I think to some degree I rebel against those chapter books when I start a YA novel. That is, those books, though I love them, follow a pretty clear formula. They have fairly simple plots, settings, and characters. They never use flashbacks. That’s because they are planned, written, and designed specifically for kids who strive to read better, but are tripped up by some of the more complicated literary tools we enjoy using as writers. So in a sense, I let myself be a little more experimental and, yes, non-linear when I’m working on something that is NOT work-for-hire.
The Absolute Value of -1 has four narrators. Did you conceive of the book that way from the start, or did it evolve as you tried different voices and perspectives? Did the characters of Lily, Noah, and Simon come to you separately or did you always think of them as a triad?
The book started out with only Simon narrating. Lily and Noah were much flatter (ahem) characters then. When my editor and I realized something had to be done to make Simon’s novella into a true novel, some brainstorming with my wife produced the idea of writing the sophomore year from the other two angles. It came pretty naturally once I got started, aside from perfecting Lily’s first-person voice. I hadn’t written much in the way of female narrators before then, so I conducted a little exercise: I free-wrote about a hundred pages from a girl’s POV, then felt I’d finally gotten to a good voice for Lily. It turned out being a lot of fun, getting to know Noah and Lily (and even Suzanne) much better.
Are there a real-world Lily and Noah back in New York? Do you think they know about the book?
Between you, me, and the web? Both characters are loosely based on real-life friends. However, as their characters developed, and then as Lily and Noah’s own sections developed, they really left their real-life inspiration somewhere else and became people of their own. Yes, both real-life inspirers know about the book, but I don’t think either of them knows a character is based on them. I have a feeling they will figure it out. Well, the Lily one might. The Noah one most likely won’t read it. I think. Hmm. Uh-oh.
Did you notice I assumed you’re Simon? How accurate is that?
Yes, very subtle. In truth, I wasn’t much like Simon in high school at all. I didn’t even start wearing a baseball cap till college, and that was a Toronto Blue Jays hat my father bought for me when he and my mom vacationed up there in 1993. But I digress. Some of Simon’s internal stuff is very much the internal snark I would have had as an adolescent. Some of his home life is similar to mine as well. (I do not have and never have had a sister, rest assured.) But most poignantly, while I was first working on Simon’s story, my father did get sick and, within a year, die of pancreatic cancer. I was in my twenties, but I felt I had to write about it. Simon’s already existent obsession with death became a stronger focus.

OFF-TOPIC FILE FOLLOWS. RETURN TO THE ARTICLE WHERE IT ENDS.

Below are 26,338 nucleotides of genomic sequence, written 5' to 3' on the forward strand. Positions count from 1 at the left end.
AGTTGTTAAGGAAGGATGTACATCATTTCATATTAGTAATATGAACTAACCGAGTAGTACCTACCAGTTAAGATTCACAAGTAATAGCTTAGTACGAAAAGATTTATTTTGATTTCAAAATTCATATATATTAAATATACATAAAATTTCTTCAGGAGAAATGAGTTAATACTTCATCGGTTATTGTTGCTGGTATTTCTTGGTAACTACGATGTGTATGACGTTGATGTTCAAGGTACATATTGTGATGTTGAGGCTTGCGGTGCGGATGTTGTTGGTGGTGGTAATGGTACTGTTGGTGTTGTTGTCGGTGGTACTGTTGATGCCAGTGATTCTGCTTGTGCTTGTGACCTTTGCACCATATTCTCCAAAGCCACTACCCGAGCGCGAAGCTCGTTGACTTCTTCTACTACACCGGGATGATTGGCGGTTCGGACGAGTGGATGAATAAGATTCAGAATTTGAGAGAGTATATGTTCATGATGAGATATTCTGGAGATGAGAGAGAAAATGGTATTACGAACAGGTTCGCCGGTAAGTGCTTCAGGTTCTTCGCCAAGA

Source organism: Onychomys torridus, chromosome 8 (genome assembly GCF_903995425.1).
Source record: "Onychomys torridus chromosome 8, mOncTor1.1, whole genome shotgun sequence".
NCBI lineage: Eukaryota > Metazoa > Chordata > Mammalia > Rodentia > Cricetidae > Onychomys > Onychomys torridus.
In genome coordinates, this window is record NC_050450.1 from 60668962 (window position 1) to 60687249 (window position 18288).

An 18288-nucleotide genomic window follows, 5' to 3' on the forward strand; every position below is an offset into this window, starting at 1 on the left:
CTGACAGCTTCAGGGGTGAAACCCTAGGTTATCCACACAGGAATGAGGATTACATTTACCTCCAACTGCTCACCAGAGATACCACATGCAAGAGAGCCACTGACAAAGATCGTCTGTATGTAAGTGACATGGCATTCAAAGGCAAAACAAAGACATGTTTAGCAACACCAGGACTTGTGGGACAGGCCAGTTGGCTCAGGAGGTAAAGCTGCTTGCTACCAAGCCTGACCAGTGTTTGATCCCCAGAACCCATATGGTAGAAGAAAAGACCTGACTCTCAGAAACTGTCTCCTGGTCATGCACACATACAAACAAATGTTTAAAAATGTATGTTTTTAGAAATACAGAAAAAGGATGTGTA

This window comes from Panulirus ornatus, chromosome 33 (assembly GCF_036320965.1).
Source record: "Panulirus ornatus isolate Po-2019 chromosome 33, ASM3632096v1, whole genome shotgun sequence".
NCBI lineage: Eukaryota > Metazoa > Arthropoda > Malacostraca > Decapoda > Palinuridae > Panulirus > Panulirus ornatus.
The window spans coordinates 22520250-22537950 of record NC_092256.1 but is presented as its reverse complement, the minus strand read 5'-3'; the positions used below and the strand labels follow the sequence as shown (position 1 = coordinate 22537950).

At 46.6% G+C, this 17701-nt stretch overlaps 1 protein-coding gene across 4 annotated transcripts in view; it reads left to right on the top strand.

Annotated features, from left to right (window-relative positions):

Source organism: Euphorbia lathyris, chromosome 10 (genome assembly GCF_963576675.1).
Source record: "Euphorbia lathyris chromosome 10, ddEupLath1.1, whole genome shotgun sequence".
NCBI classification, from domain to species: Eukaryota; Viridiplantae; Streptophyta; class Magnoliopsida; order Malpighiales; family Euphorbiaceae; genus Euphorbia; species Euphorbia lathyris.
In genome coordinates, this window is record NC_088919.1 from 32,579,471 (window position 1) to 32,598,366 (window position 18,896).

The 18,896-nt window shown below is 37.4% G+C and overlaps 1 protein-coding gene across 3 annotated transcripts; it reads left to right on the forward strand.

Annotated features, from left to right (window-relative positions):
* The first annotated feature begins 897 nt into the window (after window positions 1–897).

It was that connection that made me see you in Simon, and I thought that section was powerful and well-done. Was writing about that loss therapeutic?
It definitely was therapeutic. It helped me to process a lot of what had happened during the six months or so he was fighting the disease, and since I used Simon and his voice to do so, it let me channel a much more raw version of myself. By that I mean that an adolescent mind—my adolescent mind, maybe—was a lot more honest about many things than I could have been as an adult, who is more practiced in niceties and tact. To fully get what I mean, you’ll probably have to read the book.
What are you working on now?
I have two projects, one which is a headache and one which is still fun. The former is a YA about an anti-social girl who is addicted to an MMORPG, something I know a little about. She may or may not have super powers. I’ve finished a first draft of that one, and I hate much of it, so I’ve begun the long and arduous work of fixing it. The latter is a true WIP. I’ve got about 15,000 words down on a YA based very loosely on the Squeeze song “Vicky Verky.”
Of course, I’m also waiting for word about my second YA, which I finished a few months ago. I expect there will be some news on that soon.
I know the answer to this but always wrap up interviews with the question — what’s the pet situation over at Brezenoff HQ?
We have a scrappy, smelly rough-coat JRT called Harry. I never would have guessed this when we got him and named him (that was back in Brooklyn), but his name has caused a few problems. As you probably know, Minnesotans believe his name sounds exactly like the word “hairy”; among civilized people it does not, but instead has a much flatter “A” sound. I am on the edge of my seat waiting to see how Sam eventually says it. Right now his version sounds mainly like “He-ee,” which settles nothing but is probably my favorite pronunciation anyway.
I’m sure there’s no difference the way I say it… and I wonder if Sam wasn’t trying to ask about “Hermione”?
Steve, thanks for answering these questions, and congratulations on your new book. I hope Steve Brezenoff becomes even more successful than New York Times bestselling author Eric Stevens.